The NOAA Fisheries, Fisheries Statistics Division has automated data summary programs that anyone can use to rapidly and easily summarize U.S. commercial fisheries landings.
Recent Changes To Our Landings Data
We recently added the 1985-2000 commercial harvest of brine shrimp (Artemiasp.) from the great Salt Lake in Utah to our web query databases and query programs. The quantity of brine shrimp landings came from web pages or were provided by biologists associated with the Great Salt Lake Ecosystem Project (GSLEP) of the Utah Division of Wildlife Resources. The value of landings was estimated using annual tax revenue data provided by the Utah Tax Commission. The landings value represent the price received by harvesters at the dock before the brine shrimp are processed and is equivalent to the ex-vessel value reported for other states and products. The addition of these Utah brine shrimp harvests to our landings data increase total U.S. landings by about 137 million pounds and $50 million during this 16 year period.
Our brine shrimp landings may differ on an annual basis from the historical quantity reported by GSLEP because their landings are reported by harvest season which may extend from about October to January while our data are reported by calendar year. During some years the brine shrimp harvest was limited to a single month, October.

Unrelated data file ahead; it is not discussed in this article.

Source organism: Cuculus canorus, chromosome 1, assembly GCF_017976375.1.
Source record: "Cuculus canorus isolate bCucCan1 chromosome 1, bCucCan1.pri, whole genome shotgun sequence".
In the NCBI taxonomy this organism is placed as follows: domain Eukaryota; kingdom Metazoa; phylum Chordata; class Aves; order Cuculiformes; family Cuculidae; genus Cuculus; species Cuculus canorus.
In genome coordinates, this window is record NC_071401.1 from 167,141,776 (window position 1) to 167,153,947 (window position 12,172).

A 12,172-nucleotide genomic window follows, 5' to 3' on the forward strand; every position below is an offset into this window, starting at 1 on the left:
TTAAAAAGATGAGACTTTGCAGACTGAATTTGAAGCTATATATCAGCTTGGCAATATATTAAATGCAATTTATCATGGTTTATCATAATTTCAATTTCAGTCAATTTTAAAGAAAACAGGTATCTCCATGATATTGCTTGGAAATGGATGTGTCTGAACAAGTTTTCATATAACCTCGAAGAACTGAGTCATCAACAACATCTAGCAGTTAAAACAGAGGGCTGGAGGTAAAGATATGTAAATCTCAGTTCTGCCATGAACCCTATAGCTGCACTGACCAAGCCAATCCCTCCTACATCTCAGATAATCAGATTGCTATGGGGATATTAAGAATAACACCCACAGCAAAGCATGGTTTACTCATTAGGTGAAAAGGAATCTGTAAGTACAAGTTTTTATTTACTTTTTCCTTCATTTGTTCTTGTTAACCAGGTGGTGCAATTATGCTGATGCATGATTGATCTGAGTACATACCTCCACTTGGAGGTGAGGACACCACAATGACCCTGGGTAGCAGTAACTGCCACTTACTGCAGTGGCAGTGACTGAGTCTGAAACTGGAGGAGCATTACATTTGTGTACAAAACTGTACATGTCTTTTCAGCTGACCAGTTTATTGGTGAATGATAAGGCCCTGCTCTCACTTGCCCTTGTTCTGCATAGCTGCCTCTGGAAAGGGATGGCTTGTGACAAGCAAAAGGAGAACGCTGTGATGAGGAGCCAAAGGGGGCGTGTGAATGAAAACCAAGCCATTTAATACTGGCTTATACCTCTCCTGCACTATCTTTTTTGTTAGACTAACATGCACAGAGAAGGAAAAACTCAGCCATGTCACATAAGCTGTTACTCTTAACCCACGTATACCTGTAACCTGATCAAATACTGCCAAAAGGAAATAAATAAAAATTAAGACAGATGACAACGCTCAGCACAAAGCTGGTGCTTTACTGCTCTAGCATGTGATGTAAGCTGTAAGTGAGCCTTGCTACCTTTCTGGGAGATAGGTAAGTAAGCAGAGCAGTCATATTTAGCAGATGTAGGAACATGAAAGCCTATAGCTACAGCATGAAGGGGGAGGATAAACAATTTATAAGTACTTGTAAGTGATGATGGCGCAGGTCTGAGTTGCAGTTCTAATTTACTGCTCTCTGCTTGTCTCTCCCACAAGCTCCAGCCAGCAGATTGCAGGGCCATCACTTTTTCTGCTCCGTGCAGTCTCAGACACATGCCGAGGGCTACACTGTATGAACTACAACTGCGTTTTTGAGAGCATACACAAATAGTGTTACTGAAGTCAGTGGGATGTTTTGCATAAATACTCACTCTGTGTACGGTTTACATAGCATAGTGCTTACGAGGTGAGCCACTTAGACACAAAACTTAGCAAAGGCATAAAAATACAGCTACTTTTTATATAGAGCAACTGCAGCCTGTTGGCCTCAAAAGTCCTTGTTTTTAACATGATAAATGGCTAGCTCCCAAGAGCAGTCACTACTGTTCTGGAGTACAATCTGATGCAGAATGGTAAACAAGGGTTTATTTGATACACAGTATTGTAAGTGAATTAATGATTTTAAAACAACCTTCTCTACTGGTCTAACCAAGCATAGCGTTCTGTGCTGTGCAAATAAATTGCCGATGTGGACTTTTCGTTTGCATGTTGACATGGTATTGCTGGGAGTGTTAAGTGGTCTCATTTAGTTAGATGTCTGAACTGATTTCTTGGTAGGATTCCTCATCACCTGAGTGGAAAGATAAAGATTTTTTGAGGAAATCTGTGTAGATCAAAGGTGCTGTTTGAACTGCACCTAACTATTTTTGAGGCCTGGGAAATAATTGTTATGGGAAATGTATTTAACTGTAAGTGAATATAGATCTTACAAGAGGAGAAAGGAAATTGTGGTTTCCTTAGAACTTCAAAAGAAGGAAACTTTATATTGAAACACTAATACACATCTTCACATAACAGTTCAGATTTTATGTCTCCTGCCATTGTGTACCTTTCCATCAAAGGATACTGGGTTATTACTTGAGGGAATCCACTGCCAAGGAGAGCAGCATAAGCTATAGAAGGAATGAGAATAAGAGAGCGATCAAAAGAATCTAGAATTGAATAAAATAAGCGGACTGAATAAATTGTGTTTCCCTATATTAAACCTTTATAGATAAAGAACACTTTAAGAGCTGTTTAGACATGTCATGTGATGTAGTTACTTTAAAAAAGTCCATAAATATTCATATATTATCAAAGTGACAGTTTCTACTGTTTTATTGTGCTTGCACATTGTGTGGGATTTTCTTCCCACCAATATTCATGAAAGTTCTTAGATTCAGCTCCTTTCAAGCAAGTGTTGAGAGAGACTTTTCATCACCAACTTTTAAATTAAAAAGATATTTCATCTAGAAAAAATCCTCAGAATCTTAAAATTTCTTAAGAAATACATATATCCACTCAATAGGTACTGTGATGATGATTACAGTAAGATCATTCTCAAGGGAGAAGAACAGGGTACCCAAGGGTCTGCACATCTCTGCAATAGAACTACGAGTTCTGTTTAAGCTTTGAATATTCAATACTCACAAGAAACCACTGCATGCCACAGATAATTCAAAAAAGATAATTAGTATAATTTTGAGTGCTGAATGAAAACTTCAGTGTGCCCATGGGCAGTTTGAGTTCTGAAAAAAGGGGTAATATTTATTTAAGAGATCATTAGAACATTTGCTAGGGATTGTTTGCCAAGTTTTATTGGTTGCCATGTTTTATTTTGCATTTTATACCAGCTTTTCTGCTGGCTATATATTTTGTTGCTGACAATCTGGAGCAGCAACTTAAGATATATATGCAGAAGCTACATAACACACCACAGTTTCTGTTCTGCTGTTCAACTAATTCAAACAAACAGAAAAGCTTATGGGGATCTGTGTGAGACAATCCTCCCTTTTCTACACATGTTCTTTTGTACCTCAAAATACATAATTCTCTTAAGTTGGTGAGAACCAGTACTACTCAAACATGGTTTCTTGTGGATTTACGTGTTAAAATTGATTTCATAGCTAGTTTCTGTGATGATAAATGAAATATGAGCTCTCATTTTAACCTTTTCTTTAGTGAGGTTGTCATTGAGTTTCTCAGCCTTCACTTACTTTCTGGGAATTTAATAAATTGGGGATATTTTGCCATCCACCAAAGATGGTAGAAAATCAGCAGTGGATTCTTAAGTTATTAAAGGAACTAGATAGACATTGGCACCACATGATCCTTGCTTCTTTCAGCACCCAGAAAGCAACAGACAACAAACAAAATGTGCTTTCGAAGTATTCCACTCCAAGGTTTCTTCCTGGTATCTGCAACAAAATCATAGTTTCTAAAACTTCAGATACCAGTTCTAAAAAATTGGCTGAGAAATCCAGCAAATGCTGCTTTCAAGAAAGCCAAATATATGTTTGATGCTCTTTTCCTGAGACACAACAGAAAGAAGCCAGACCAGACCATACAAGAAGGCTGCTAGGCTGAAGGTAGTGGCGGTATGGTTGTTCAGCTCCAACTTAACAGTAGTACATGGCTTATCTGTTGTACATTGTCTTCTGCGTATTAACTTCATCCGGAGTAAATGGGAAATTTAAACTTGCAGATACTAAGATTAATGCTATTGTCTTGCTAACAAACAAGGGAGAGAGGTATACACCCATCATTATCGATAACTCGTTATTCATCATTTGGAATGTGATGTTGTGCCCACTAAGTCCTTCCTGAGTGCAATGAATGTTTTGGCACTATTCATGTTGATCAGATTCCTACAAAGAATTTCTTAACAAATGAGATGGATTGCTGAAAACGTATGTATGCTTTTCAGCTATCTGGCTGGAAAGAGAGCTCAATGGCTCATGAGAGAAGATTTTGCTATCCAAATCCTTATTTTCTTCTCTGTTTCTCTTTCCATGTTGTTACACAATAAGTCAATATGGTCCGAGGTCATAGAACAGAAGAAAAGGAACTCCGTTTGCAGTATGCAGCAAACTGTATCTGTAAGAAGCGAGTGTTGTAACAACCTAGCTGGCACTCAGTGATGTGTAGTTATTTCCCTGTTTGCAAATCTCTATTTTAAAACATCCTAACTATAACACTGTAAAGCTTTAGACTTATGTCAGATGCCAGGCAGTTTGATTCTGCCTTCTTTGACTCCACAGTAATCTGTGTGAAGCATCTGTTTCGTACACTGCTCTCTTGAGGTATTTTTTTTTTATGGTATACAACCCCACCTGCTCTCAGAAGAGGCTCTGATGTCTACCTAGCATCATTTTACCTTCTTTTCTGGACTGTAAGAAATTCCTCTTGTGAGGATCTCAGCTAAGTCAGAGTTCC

The landings quantity represent the raw biomass weight of the brine shrimp harvest and may include brine shrimp adults, brine shrimp eggs, empty cysts, algae and other materials. The hard-walled eggs, called cysts, comprise on average about 60% of the raw biomass by weight. The cysts are sorted and extracted from the landed biomass and the dried cysts are sold to the aquaculture industry. The cysts remain inactive as long as they are kept dry or under anaerobic conditions. When the cysts are added to water they hydrate in a matter of hours and the eggs hatch into nauplii larvae which grow into adults in a few weeks. It is the adult brine shrimp, hatched from the cysts, that provide a primary food source to many aquarium fishes and invertebrates.
Menhaden, by weight, currently are the second most commonly landed fish that is harvested by the U.S. commercial fishery and historically have usually been in the top ten species of fish and shellfish in terms of landings value. Due to federal data confidentiality restrictions, however, the NOAA Fisheries could not indicate complete menhaden landings for the state of Virginia on their public web pages. From 1977 to 1996 only relatively small quantities of menhaden sold to several different seafood dealers for bait in the state of Virginia were identified by species and reported on our web pages as non-confidential landings. The bulk of menhaden, fish processed for their oil and used for industrial purposes, were not indicated by species in our landing statistics because there were only one or two processors who handled these fish and these landings were confidential. Although the processed menhaden were not identified by species in our landing query programs, the pounds and values of their landings were included with other fishes and reported as unclassified finfish so that complete and accurate total landings were reported for the state in our web page landing summaries.
NOAA Fisheries recently received a written release that now allows us to identify by species and report complete menhaden landings for 1977-1996. These previously confidential landings averaged more than 550 million pounds and $27 million per year.